Suppose we are looking at a protein that has a biochemical function, for example a potential drug that has a target, and we suspect that the binding function is associated with a specific loop, reading Glu-His-Cys-Pro-Asp.

Suppose we would like to find out what other amino acids (if any) will work in this loop, keeping the cysteine intact in all of the mutated versions. We could make a small library of all possible amino acid sequences. The original DNA might have looked like this:

sequence on left GAG CAC TGT CCA GAC sequence on right

We could make a degenerate oligonucleotide that covers this region and changes four out of the five codons:

5' sequence on left NNN NNN TGT NNN NNN sequence on right 3'

We could use this degenerate oligonucleotide (which might be about 45 nt in length overall) in PCR mutagenesis, or embed it into the sequence in place of the original.

Having changed four codons to "NNN" means that they can be any of the 20 amino acids. There are 204 different products, or about 160,000. Of course occasionally the NNN will be something like "TAA" or "TAG" or "TGA", which will be a stop codon, and the amino acids will be represented by their frequency in the codon table (serine would be six times more common than methionine, for example). This is called a combinatorial library because you are testing all possible combinations.

You could prepare this library and screen clones on the basis of function. If you are trying to improve a potential drug so that it has a higher binding activity, you might see which clones produce a product with the highest affinity constant.

Protein display systems

While those biochemists were busy, watching their columns go "drip drip drip", the molecular biologists did a favor for them! They created phage display libraries.

Think for a moment, about the problem of working with proteins. Aside from the bone-chilling time you have to spend in the cold-room, the molecules you work on don't even carry their genetic information with them. Wouldn't it be terrific if a protein just carried its nucleic acid coding sequence with itself, like a suitcase? Then if you found a protein you were particularly interested in, you could just look into the suitcase and pull out the gene sequence that encoded the protein.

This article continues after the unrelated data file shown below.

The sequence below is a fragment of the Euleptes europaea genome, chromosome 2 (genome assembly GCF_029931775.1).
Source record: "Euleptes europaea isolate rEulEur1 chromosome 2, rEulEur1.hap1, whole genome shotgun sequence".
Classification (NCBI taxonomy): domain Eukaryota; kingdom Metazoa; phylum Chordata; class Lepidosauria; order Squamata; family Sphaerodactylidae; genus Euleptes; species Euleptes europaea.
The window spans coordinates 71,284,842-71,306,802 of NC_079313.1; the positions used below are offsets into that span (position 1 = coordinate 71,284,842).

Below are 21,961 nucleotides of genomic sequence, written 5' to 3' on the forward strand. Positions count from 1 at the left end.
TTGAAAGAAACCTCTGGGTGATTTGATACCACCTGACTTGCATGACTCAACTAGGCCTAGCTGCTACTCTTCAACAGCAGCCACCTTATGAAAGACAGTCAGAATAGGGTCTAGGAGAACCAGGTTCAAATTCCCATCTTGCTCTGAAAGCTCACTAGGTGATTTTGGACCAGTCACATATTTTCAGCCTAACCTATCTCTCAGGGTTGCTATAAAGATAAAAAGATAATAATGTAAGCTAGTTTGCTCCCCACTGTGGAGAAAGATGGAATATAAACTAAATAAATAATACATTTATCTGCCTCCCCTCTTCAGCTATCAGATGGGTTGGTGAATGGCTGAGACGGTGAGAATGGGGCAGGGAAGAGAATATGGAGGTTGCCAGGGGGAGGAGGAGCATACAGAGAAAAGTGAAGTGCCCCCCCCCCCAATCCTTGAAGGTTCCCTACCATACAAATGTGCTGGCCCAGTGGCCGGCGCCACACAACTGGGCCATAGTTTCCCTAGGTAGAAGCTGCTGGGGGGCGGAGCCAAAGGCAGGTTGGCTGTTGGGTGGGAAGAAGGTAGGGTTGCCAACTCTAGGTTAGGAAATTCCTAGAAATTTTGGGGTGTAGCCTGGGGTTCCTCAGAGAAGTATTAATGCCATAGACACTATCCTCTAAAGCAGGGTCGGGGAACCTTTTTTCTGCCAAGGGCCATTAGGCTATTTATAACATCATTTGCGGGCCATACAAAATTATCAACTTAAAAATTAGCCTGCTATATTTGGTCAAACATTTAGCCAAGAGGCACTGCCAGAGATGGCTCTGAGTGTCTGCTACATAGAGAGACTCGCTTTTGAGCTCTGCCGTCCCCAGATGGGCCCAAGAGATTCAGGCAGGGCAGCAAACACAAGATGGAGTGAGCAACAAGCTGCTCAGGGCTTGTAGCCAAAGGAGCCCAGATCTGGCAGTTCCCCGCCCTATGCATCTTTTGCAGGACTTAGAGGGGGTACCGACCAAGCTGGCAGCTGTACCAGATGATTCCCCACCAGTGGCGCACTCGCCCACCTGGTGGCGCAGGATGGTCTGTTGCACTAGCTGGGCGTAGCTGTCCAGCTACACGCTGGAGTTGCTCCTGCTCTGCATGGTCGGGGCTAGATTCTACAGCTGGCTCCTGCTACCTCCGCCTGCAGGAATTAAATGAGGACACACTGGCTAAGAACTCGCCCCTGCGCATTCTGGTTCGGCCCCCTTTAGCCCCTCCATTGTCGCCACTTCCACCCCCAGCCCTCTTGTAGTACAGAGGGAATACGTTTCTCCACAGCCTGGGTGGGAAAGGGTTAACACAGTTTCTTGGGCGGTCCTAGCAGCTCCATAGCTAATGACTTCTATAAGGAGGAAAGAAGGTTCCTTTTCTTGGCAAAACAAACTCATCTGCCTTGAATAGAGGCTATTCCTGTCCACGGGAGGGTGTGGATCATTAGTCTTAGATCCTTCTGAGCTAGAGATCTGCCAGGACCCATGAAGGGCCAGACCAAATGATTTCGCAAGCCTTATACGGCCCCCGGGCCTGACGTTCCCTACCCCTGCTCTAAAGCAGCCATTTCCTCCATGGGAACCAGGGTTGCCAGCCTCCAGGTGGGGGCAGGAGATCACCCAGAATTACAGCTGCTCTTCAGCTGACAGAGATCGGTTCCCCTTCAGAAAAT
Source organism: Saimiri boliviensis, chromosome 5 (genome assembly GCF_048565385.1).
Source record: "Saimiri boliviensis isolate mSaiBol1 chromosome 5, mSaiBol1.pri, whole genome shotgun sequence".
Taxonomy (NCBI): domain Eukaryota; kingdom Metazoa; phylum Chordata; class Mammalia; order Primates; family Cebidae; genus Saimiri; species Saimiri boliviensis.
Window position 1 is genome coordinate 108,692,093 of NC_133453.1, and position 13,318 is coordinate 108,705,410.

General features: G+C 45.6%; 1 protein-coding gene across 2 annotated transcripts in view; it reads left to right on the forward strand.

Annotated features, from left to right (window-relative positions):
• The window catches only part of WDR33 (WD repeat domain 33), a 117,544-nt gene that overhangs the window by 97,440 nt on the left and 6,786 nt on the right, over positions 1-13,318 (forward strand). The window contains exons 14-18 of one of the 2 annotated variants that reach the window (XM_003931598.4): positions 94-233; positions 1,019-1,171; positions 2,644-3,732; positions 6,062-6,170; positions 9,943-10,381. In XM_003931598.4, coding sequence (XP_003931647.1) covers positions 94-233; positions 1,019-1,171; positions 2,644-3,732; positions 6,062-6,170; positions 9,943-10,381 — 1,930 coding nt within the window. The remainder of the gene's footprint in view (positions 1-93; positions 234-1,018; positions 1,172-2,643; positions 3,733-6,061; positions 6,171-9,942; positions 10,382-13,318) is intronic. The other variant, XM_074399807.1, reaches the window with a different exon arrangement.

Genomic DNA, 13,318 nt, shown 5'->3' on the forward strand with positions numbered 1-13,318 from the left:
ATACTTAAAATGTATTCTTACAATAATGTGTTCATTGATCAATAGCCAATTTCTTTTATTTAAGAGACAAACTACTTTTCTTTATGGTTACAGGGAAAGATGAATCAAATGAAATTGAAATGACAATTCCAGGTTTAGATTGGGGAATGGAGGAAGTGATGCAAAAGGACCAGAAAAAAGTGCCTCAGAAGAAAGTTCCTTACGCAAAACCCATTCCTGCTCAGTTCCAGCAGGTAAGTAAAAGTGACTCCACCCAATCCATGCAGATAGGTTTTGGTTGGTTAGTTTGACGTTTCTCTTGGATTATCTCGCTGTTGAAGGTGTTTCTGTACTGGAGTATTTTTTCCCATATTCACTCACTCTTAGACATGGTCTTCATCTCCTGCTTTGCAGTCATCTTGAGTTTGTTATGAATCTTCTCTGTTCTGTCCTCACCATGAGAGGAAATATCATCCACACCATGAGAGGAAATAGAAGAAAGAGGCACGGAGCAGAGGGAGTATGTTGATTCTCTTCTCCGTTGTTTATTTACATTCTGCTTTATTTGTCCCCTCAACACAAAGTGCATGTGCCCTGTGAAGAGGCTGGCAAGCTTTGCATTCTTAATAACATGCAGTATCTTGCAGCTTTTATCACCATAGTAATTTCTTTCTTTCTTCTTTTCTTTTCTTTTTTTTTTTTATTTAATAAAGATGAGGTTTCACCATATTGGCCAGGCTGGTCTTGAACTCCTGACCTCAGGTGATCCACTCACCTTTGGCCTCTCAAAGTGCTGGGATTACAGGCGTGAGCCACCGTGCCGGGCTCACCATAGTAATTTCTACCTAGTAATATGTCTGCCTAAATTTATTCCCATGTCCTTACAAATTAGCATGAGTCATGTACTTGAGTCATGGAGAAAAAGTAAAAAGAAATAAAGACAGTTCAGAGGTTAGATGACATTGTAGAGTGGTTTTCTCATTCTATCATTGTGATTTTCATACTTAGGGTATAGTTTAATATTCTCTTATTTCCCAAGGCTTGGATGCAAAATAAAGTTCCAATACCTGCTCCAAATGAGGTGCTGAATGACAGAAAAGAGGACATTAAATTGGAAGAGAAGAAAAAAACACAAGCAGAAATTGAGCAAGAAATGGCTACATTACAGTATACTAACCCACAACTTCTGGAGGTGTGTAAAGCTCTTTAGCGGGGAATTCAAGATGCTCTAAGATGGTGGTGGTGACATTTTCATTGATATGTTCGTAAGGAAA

That's essentially what we have with phage display libraries (and similar pili display libraries in E. coli). If you clone a random collection of coding sequences into a T7 phage vector coat protein (i.e. as a fusion between the coat protein of T7 phage and your random collection of sequences) then the protein encoded by the inserted sequence will be displayed on the outside of the phage. Why? Because the coat protein, which is assembled on the outside of the phage capsid, is now fused to the peptide encoded by the inserted sequence.

Why is this any help? Because now we can screen a library for phage that are displaying the very protein we are interested in, by any sort of binding assay. In the schematic below, phage are allowed to interact with a ligand bound to a solid support. Those that don't bind are washed away. Those that do bind are isolated, and their fusion gene is sequenced. After several sequential rounds of isolation, a pattern may emerge.